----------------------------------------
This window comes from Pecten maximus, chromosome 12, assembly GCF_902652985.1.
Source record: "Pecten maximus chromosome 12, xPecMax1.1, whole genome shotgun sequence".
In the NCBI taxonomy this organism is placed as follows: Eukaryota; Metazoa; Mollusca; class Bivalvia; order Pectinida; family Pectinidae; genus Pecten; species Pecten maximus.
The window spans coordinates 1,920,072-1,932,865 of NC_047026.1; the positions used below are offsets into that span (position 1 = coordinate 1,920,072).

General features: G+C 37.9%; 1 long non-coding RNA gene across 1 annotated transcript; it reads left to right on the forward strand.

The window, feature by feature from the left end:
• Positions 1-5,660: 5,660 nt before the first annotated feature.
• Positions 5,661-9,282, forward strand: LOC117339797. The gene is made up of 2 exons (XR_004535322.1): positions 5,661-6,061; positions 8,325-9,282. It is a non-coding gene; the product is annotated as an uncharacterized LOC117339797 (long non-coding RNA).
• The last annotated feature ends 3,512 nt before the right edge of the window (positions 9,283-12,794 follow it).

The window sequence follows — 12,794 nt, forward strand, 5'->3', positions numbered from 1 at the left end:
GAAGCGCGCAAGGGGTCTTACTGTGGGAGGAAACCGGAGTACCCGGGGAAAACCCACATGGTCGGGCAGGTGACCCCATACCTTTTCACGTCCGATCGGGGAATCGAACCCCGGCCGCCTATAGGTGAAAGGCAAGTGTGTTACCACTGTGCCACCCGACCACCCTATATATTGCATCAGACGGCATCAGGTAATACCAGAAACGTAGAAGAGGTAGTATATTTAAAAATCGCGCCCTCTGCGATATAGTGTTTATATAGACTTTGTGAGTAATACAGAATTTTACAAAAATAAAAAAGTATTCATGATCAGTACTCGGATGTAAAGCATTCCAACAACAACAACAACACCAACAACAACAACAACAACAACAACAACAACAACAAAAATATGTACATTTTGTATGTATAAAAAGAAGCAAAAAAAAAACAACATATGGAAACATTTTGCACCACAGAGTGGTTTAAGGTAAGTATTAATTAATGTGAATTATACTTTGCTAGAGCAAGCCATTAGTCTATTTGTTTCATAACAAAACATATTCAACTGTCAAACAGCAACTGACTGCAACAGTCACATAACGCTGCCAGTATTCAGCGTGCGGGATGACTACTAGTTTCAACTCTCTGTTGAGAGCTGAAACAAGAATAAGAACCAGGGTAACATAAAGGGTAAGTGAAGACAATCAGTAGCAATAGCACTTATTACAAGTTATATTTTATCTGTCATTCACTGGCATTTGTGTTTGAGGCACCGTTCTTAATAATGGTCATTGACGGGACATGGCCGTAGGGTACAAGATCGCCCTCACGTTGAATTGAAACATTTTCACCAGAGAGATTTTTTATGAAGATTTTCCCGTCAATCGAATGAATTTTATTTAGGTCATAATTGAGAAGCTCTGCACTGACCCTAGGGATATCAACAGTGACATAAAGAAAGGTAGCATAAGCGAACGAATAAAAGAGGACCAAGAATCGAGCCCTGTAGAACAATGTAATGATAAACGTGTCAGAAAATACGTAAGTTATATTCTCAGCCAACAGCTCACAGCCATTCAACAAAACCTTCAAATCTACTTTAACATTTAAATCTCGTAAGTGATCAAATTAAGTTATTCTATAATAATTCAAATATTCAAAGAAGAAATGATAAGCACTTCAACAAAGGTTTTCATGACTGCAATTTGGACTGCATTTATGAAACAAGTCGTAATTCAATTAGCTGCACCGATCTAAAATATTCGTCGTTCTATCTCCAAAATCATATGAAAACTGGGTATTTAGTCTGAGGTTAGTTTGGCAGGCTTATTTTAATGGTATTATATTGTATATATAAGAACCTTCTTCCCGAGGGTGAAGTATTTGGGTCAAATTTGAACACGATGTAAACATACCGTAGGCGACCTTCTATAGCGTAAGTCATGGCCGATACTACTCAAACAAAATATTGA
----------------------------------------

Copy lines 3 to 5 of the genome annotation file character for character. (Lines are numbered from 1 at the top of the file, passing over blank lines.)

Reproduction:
In the NCBI taxonomy this organism is placed as follows: Eukaryota; Metazoa; Mollusca; class Bivalvia; order Pectinida; family Pectinidae; genus Pecten; species Pecten maximus.
The window spans coordinates 1,920,072-1,932,865 of NC_047026.1; the positions used below are offsets into that span (position 1 = coordinate 1,920,072).

General features: G+C 37.9%; 1 long non-coding RNA gene across 1 annotated transcript; it reads left to right on the forward strand.